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Thread: Flight Engineer training WWII

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    Default Flight Engineer training WWII

    Could anyone help me with finding a WWII Period 'Flight Engineers' training syllabus please, despite various searches I have been unsuccessful.

    Many thanks
    Colin.

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    Colin

    Training consisted of six weeks at an ITW followed by a twenty four week technical training course (broken down into two parts of 17 weeks and 7 weeks).

    The preliminary phase of the course was:

    • Preliminary Airframes (1 week)
    • Preliminary Engines (2 weeks)
    • Carburetors and Magnetos (2 weeks)
    • Electrics and Instruments (1 week)
    • Radial Engines / In-Line Engines (2 weeks)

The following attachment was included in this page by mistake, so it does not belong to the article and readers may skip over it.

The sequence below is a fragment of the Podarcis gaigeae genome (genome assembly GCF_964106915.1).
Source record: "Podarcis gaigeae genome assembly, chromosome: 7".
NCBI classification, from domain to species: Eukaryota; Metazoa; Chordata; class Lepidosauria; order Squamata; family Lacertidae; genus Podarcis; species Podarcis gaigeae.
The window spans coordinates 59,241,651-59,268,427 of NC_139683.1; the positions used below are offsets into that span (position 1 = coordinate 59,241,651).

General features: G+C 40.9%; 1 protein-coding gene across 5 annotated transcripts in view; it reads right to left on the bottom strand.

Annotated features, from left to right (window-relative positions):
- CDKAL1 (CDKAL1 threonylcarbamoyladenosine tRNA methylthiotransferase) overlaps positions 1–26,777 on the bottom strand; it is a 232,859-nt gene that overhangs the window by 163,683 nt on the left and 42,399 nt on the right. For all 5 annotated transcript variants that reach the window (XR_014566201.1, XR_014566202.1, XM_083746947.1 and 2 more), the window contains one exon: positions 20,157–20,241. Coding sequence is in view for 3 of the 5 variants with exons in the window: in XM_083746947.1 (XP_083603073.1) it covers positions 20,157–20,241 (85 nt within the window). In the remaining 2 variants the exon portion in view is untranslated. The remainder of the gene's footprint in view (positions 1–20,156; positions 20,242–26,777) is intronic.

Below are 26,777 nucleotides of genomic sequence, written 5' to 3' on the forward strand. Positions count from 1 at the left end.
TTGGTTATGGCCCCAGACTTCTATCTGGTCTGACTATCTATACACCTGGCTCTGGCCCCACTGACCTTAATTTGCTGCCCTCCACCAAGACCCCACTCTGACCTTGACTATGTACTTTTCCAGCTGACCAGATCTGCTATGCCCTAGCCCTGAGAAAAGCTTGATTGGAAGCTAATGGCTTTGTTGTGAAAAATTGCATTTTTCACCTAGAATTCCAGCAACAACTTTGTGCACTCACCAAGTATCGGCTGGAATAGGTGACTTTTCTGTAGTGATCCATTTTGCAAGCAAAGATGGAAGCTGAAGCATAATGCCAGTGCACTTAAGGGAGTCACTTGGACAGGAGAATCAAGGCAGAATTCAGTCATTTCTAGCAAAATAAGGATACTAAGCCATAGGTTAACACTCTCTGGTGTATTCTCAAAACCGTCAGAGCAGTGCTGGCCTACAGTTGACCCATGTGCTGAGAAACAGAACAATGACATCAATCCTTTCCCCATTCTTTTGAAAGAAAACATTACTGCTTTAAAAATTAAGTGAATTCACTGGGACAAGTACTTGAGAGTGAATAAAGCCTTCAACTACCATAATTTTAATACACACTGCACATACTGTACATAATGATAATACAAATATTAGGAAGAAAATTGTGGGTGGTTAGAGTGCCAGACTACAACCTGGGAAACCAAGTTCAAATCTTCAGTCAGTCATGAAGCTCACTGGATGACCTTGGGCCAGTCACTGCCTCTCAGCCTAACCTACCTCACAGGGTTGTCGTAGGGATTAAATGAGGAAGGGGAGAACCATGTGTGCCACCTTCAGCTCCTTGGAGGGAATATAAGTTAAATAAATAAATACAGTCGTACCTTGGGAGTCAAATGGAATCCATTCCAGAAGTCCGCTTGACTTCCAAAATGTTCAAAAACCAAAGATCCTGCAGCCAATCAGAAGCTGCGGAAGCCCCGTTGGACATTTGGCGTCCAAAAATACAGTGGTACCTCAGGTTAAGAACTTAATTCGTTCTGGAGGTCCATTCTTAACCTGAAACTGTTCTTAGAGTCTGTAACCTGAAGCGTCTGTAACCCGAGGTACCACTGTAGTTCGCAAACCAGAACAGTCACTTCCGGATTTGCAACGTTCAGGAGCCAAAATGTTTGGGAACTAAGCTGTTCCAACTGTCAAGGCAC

• Hydraulics (1 week)
    • Propellers (1 week)

    After a week’s leave, trainees continued with the intermediate phase of the course which incorporated:

    • Merlin Engines (2 weeks)
    • Typical Airframes (1 week)
    • Typical Hydraulics (1 week)
    • Propellers / Instruments / Electrics (1 week)
    • Aerodrome Procedures (2 weeks)

    After a further week’s leave, the trainees progressed to the final phase of the course which provided specific training on the aircraft and engines that they would be assigned to as they progressed into operational squadrons.

    This phase consisted of:

    • Airframes (2 weeks)
    • Electrics / Instruments (1 week)
    • Fuel Logs / Fuel Systems (1 week)
    • Engines (1 week)
    • Engine Handling (1 week)

    As part of this section of the course, trainees were required to spend a week at an aircraft manufacturers (“Makers Course”) for specialised instruction on a specific aircraft.